Parents want sea change in house-building rules to fix St Albans school places shortage

PUBLISHED: 15:51 11 May 2018 | UPDATED: 15:51 11 May 2018

The area near St Albans City station where children are struggling to get into any of their parents' chosen schools. Picture: Google.

The area near St Albans City station where children are struggling to get into any of their parents' chosen schools. Picture: Google.

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Parents whose children missed out on places at nearby primary schools want the way homes are built to be reformed so more children do not lose out.

While welcoming the recent expansion of St Peter’s School, parents want a greater focus on how new developments are supported by infrastructure, after their children fell victim to the black hole of school places near to City station.

Christina Blake, who lived 375m away from St Peter’s School, where her son attended nursery, was allocated Margaret Wix Primary School, 4,000m away, as at the time St Peter’s only accepted children from within 242m.

She said: “I went on Facebook and asked if there was anyone else in this position and it appeared to me there was this corridor where people never get into nearby schools.”

Families living in the area around Alma Road, Bedford Road and Alexandra Road complained of not winning a place at any of the four schools they chose.

The problem has been passed down from intake to intake: Alma Road resident Sophie Ashcroft started a Facebook page to collate people’s experiences, and has now passed it on to other parents who have been affected.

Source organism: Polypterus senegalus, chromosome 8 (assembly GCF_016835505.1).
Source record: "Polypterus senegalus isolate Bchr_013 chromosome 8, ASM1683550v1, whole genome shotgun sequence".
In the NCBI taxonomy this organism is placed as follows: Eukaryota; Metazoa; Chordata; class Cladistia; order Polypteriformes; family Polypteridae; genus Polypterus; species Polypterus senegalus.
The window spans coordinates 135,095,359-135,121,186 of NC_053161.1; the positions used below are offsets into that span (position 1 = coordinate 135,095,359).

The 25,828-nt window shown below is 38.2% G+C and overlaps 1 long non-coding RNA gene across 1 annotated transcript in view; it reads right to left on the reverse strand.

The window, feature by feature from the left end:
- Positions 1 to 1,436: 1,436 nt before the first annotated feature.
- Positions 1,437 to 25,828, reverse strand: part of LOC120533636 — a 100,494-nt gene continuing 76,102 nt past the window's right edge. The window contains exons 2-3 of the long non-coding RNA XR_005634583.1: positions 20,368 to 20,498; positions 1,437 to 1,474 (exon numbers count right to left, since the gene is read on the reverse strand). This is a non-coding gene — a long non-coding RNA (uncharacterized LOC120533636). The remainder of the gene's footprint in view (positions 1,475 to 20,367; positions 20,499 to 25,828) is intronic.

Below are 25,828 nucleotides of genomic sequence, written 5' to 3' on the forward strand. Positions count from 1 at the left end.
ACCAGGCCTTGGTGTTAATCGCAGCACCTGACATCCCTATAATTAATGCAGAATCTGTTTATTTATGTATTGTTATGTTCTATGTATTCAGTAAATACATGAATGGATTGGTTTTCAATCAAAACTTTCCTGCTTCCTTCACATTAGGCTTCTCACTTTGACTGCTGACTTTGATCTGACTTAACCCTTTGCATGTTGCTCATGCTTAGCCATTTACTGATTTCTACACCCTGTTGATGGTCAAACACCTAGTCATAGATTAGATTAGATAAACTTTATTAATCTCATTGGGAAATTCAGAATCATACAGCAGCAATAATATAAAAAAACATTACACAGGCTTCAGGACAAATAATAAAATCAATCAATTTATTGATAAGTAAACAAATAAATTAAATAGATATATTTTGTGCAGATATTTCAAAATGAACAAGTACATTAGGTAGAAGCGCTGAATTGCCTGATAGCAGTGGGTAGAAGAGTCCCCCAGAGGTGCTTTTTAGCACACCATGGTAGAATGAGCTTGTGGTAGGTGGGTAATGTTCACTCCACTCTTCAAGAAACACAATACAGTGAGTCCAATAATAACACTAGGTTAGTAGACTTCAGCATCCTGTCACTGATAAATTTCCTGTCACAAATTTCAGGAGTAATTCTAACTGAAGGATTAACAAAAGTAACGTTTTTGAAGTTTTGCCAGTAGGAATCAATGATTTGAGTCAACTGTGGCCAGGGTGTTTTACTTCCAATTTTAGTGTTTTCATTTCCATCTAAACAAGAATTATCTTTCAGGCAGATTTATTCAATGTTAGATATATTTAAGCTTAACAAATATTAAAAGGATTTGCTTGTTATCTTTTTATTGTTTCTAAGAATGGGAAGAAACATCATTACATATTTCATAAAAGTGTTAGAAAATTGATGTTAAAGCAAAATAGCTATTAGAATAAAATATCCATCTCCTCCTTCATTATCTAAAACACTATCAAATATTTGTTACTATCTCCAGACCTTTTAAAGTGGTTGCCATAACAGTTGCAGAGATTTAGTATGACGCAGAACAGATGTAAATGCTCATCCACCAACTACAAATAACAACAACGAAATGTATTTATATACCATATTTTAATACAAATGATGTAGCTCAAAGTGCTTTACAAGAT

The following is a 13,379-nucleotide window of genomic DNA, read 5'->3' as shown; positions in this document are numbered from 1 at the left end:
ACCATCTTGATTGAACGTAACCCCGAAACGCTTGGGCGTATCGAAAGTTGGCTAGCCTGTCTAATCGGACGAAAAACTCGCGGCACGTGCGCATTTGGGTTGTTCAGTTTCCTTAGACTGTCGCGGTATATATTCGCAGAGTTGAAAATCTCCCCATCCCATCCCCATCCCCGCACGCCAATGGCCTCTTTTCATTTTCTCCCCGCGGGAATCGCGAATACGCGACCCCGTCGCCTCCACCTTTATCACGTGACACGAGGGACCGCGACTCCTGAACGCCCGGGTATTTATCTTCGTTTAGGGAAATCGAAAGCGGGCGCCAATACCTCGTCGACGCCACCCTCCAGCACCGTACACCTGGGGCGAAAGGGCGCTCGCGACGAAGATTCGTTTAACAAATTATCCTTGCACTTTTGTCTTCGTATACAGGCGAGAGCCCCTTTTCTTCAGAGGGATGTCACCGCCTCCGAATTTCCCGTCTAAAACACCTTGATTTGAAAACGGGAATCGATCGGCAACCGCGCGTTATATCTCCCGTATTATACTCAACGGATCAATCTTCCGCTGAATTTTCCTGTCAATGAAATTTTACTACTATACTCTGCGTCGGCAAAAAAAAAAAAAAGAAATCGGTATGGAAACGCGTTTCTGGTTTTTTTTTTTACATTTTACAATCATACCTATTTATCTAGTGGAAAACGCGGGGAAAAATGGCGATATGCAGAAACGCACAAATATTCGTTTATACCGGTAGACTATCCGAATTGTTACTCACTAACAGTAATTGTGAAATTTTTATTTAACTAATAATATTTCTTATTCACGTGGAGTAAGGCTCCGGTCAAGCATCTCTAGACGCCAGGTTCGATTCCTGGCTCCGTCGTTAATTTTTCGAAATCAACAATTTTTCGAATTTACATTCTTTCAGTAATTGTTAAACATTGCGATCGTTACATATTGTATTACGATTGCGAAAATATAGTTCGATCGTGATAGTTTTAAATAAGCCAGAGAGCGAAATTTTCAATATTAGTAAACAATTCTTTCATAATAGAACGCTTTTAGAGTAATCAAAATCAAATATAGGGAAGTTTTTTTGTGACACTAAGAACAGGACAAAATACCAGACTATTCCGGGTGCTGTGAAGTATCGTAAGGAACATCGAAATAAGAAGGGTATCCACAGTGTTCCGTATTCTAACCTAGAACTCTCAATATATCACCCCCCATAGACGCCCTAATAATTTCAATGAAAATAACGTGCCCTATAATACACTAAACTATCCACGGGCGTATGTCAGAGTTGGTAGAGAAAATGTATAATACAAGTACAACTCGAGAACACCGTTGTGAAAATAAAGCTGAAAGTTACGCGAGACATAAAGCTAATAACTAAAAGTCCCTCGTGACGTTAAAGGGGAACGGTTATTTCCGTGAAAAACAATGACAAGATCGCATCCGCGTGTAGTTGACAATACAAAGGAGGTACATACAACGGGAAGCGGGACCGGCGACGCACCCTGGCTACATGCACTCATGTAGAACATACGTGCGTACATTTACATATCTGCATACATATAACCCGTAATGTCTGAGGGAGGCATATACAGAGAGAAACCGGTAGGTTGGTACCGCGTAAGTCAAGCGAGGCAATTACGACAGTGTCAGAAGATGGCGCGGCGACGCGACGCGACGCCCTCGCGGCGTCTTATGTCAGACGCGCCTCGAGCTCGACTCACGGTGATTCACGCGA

She said: “You go through life thinking you can go to the school nearby until you find out people have been struggling for years and have given up.

“People are unaware of how serious the situation is in terms of being allocated a school so far away from where you live.”

Thanks in part to Christina and Sophie pushing for an original decision to be reexamined, Herts County Council has announced it will be expanding St Peter’s School to accommodate thirty more pupils.

While welcoming the new decision, Christina wants a more joined-up approach so the standard of infrastructure matches the level of residential developments: “It’s just unfair they are not able to go to their local school,” she said. “If you are given a choice you expect to have a choice.

“Developers contribute funding towards infrastructure, but there is no land for new schools in St Albans, yet we see all these new developments that will include families.

“It’s really important people come together because change can happen. I think the council have worked really well with us and together we can work together for a really positive outcome.”

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